Modal Analysis Overview

Description

Use modal analysis to calculate the natural frequencies and mode shapes of your model.

You can also see the response to the natural frequencies of your model when it is subjected to time-dependent and/or oscillatory/vibration loads by running any dynamic analysis: dynamic time, dynamic frequency, dynamic random, or dynamic shock.

Perform a modal analysis when you want Creo Simulate to calculate the following:

• natural or resonant frequencies (eigenvalues) of the model

• relative displacements of the geometry when the model is vibrating at these frequencies (modes or eigenvectors)

Typically, engineers need to know these natural frequencies for situations where the structure is exposed to excitation forces. In this case, the part may resonate and fail if the excitation frequencies coincide with the natural frequency of the structure. Even if the excitation frequency is offset from the natural frequency, it may still be close enough to produce undesirable vibrations.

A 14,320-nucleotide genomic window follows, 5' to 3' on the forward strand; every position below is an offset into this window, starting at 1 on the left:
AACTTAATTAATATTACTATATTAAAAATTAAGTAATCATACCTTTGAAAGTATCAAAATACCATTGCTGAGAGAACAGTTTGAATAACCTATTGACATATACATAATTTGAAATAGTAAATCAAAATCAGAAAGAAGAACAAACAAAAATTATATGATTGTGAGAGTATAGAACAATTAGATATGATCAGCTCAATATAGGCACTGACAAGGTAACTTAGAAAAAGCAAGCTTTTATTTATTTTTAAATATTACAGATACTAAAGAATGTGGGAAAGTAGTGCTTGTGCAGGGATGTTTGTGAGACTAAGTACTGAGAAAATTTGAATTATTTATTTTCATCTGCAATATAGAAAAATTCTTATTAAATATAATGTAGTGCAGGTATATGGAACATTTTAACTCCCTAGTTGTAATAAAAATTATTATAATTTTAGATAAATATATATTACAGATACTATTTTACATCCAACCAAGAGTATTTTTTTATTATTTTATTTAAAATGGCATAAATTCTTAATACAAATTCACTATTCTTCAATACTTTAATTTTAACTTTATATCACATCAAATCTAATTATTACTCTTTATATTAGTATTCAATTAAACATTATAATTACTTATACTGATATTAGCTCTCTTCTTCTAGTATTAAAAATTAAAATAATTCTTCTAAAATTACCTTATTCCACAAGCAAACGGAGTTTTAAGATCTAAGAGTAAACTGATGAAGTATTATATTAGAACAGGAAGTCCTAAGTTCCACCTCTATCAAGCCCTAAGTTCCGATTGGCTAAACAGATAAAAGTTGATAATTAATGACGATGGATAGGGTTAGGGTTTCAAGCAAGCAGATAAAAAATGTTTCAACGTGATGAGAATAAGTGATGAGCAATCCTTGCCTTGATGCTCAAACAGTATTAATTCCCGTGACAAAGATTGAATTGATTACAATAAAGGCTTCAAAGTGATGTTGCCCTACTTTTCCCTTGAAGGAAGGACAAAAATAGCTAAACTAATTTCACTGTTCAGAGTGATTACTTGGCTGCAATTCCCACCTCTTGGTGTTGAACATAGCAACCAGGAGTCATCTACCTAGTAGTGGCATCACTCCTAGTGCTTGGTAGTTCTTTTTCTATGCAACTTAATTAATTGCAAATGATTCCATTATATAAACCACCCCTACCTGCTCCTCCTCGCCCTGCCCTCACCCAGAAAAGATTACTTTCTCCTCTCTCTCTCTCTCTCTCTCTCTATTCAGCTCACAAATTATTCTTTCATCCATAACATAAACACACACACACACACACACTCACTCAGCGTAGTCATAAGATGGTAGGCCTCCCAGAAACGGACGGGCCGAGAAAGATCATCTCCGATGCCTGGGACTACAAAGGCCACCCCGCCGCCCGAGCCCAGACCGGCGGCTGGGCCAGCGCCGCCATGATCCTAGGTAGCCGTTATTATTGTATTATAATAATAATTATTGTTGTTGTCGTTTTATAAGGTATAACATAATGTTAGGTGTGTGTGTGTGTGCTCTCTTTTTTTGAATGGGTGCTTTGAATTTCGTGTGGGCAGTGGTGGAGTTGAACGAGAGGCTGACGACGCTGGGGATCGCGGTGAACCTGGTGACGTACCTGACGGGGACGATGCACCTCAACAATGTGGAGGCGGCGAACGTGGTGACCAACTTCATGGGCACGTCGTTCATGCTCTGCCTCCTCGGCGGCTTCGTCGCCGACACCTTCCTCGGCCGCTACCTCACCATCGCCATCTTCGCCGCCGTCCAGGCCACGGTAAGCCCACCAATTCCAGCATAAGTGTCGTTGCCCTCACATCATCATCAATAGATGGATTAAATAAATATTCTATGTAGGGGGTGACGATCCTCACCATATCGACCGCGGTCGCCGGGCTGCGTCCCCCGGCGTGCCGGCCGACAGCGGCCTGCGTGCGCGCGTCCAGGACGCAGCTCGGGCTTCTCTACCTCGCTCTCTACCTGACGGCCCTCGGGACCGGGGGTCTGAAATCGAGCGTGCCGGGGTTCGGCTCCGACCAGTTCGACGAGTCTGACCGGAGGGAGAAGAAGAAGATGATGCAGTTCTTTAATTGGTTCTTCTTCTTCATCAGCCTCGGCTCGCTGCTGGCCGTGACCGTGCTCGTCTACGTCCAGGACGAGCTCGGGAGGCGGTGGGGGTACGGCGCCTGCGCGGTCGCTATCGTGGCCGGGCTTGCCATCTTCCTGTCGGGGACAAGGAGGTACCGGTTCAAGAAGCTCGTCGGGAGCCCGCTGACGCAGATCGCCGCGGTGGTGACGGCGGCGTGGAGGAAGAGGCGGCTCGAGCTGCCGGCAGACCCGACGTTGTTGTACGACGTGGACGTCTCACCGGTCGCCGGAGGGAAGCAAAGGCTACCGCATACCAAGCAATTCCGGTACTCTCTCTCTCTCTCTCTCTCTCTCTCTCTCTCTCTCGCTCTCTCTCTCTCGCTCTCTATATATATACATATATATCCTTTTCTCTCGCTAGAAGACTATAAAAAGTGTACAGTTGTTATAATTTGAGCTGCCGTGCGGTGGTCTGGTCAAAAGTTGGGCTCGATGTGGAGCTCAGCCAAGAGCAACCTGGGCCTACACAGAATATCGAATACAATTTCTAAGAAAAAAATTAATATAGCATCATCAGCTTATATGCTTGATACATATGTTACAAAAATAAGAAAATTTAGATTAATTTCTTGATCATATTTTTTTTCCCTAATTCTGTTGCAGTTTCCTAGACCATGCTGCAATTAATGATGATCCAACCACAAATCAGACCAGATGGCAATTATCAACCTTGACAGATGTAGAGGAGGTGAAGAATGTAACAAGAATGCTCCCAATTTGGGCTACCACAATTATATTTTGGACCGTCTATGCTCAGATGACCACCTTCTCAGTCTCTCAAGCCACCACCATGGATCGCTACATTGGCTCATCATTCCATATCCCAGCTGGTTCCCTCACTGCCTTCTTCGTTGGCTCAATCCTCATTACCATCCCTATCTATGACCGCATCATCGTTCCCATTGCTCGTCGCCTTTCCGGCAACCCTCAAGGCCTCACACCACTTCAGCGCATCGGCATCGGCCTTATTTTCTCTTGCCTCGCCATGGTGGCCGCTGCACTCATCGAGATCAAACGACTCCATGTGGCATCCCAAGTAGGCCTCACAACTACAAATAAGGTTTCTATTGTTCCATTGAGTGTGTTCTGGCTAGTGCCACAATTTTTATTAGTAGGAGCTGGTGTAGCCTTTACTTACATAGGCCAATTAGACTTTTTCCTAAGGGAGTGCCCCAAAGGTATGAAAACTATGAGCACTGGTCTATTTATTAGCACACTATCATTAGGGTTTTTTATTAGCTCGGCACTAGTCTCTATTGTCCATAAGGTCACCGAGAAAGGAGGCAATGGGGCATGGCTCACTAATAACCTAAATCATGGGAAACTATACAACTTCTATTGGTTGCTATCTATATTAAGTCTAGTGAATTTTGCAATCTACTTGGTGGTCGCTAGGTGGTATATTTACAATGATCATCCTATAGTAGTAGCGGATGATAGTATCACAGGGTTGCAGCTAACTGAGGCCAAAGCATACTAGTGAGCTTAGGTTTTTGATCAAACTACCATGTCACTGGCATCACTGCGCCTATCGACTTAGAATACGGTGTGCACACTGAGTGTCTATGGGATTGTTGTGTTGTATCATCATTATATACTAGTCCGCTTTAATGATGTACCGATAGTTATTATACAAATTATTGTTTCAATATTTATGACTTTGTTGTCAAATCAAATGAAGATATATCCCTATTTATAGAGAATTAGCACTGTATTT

In modal analysis, it is important that you accurately model the mass and stiffness distribution. Small features that are important in static stress analysis (to avoid stress concentrations) are not as important in a modal analysis.

When deciding what factors to include in your analysis, you will want to consider the following aspects of your model:

• The number of modes of vibration you want to calculate

• The frequency range you want to select

• The constraint state of your model

• Sometimes, it is also important to include the effects of prestress in an analysis—if you are, for example, studying the vibration of a structure under a tensile load. In this case, you can use prestress modal analysis.

• In most cases, symmetry conditions should be avoided in modal analysis since only the symmetric modes will be captured.

Requirements

• 0 or 1 constraint set

See Constraint and Load Sets in Structural Analyses for more information.